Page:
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SASKATOON STARPHOENIX, SATURDAY DECEMBER 16, 2017
William Robertson’s fifth book of poetry, Decoys (Thistledown Press, paperback, $17.95) is a visceral, robust journey into the field, the forest, the lakeside cabin, the urban backyard. As the title and cover image suggest, these poems illuminate the enticements of the natural world as well as the manner in which things are sometimes not what they initially seem.
Noteworthy poet and literary critic Samuel Taylor Coleridge said that poetry involves “the best words in the best order,” a statement easily applicable to Robertson’s writing. What immediately jumps out from Decoys is a stunning use of vocabulary to represent sensory experience, every metaphor elegant and careful, and fresh, insightful verbs: robins skirling by, ice that shillies against itself, chickadees topsy-turvying their way.
Robertson’s calling-card humour is both expected and startlingly original, abundant in wry connections to the human condition. In the title poem the author presents his father as a would-be hunter leading his son into battle with fitful birds who simply would not fly “to the stubble horizon/a scene from a hunter’s calendar/minus the hunters/minus the ducks/just a little down, that day/on their brand-new hunter’s luck.” In another poem, “Starting the Story,” we see the narrator disturb a fallen wasp nest and out they come with him in floppy sandals on gravel thinking he can outrun wasps, wrenching his lower back. Swatting at them, his prayer surprisingly isn’t that he will escape. It’s the hope that someone will have seen him, some kid who especially needed a story that day.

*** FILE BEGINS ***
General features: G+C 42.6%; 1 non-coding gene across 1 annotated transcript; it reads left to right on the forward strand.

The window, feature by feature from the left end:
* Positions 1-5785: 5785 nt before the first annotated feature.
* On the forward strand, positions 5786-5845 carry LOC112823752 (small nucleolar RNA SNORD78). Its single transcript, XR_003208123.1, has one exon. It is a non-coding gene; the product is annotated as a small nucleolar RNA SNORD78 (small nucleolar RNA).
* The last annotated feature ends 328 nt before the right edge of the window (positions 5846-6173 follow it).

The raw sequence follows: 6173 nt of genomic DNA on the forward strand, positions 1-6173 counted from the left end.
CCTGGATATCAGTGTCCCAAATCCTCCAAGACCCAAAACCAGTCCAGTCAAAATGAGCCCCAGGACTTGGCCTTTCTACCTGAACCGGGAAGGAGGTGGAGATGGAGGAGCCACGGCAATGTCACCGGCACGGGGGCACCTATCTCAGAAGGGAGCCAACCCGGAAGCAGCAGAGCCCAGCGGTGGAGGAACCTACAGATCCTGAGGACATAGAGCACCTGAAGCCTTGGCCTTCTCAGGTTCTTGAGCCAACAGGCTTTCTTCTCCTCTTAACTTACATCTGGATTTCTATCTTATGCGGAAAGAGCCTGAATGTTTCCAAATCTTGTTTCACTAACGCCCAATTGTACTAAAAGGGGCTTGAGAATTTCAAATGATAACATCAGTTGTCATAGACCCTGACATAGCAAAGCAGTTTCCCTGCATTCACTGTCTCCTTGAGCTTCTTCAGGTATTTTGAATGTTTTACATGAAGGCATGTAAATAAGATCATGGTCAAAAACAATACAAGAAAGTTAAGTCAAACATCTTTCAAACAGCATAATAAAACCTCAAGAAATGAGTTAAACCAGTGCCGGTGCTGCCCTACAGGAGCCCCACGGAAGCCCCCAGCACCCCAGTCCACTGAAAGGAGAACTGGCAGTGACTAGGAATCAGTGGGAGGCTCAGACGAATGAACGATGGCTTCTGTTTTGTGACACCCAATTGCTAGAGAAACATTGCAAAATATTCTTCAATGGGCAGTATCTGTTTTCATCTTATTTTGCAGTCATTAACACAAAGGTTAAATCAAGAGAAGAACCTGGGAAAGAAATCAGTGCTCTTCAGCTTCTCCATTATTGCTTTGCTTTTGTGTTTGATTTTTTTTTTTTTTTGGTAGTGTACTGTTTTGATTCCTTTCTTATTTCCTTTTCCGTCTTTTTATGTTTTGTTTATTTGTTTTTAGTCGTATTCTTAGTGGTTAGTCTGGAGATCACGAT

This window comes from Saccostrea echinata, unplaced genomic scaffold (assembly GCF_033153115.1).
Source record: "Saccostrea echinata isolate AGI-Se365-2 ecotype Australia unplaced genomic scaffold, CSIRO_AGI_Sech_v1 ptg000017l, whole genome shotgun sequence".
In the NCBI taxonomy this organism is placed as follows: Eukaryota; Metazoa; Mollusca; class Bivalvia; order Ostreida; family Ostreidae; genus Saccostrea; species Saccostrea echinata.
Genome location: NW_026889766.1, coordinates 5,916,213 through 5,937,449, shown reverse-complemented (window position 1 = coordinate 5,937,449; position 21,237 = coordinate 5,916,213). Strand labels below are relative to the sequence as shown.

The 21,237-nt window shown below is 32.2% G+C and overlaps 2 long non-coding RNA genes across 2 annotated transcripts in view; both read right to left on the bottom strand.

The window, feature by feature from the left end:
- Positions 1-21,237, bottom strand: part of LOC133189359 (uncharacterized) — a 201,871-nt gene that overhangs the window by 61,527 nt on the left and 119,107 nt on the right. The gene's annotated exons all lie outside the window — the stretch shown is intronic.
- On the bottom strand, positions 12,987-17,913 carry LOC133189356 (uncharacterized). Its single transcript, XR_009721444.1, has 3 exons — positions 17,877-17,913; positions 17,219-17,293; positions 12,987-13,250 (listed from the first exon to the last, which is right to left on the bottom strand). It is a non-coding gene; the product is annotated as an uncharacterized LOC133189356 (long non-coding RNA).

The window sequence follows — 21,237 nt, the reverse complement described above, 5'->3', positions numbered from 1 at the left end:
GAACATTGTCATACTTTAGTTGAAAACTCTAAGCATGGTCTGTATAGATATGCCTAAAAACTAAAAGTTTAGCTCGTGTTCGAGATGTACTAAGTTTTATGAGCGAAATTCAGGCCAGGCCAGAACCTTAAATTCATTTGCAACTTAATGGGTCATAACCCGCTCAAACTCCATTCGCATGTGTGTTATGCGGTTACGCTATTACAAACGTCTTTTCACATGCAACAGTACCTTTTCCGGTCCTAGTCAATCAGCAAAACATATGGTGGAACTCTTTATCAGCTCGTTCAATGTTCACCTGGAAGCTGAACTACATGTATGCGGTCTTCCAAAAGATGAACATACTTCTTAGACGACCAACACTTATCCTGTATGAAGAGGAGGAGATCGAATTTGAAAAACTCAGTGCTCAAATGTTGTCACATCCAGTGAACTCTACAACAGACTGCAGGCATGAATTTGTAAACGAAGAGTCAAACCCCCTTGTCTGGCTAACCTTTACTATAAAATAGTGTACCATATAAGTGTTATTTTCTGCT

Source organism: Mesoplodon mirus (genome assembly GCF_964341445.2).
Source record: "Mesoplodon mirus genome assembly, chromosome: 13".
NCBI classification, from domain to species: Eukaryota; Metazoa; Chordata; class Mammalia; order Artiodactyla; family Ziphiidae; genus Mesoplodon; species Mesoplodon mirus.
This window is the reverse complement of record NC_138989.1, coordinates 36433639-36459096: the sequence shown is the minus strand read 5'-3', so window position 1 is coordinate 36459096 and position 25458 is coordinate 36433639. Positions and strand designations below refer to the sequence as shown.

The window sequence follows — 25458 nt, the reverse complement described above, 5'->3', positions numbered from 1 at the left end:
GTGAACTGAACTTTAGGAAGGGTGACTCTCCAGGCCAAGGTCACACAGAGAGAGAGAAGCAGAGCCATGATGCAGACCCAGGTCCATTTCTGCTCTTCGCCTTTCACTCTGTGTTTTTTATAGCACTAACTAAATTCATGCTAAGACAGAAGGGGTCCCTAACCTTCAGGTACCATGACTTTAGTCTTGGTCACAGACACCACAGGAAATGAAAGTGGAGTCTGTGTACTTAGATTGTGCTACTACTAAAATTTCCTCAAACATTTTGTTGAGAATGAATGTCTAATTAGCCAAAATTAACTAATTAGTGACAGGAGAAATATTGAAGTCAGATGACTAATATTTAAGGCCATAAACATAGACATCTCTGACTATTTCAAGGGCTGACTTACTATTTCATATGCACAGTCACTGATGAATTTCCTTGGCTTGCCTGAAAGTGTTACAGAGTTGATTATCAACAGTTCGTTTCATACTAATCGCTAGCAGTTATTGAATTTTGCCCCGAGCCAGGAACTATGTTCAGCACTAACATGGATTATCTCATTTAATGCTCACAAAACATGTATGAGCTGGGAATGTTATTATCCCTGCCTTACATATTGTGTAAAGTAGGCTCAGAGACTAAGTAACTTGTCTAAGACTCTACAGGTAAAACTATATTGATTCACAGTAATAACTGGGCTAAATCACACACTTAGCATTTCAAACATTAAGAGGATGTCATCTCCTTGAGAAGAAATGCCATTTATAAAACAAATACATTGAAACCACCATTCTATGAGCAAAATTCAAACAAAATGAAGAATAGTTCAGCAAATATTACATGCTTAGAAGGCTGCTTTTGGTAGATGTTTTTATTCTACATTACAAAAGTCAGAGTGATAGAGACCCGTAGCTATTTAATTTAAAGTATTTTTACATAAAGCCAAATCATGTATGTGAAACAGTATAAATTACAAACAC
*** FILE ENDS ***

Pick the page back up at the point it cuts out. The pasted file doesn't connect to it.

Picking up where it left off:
Robertson cleverly borrows the occasional line from other poets, resulting in literary nuance that serves with simple grace. Note the italicized lines by Emily Dickinson in “Fly Buzz”: “I take another swing at it/rolled up newspaper/riles it to another window/where it continues its tiny/fly-brained inquiry/with the impossible outside/walking again with blue/uncertain stumbling buzz/up my front window.” Exactly right. Helpful, too, as a path for readers to follow in pursuit of further reading.
In contrast to the hearty tone in many of the poems, Robertson mines obsequious depths of place and time to shape serious recollections. Death and life are pondered in tandem with a deft, engaging touch. Birds flit through much of the writing, their “sweet loop of song behind the leaves,” while geese fly “ … south, looking full grown,/ facing the distance, the guns.” While many of these poems evoke the natural world, it’s really us the author speaks of, us and people we know. Here Robertson candidly transforms personal experiences into universal ones — another attribute of good poetry and great writing in general.
In addition to being a poet, Robertson is also a university English instructor, freelance writer, reviewer and broadcaster. His newest title would make a great gift for anyone who enjoys the natural world, animal encounters, ponderings on birth, death and everything in between. Highly recommended.
Reviewed by Bev Brenna, Saskatoon StarPhoenix
Bev Brenna is a literacy professor at the University of Saskatchewan who has published novels and poetry.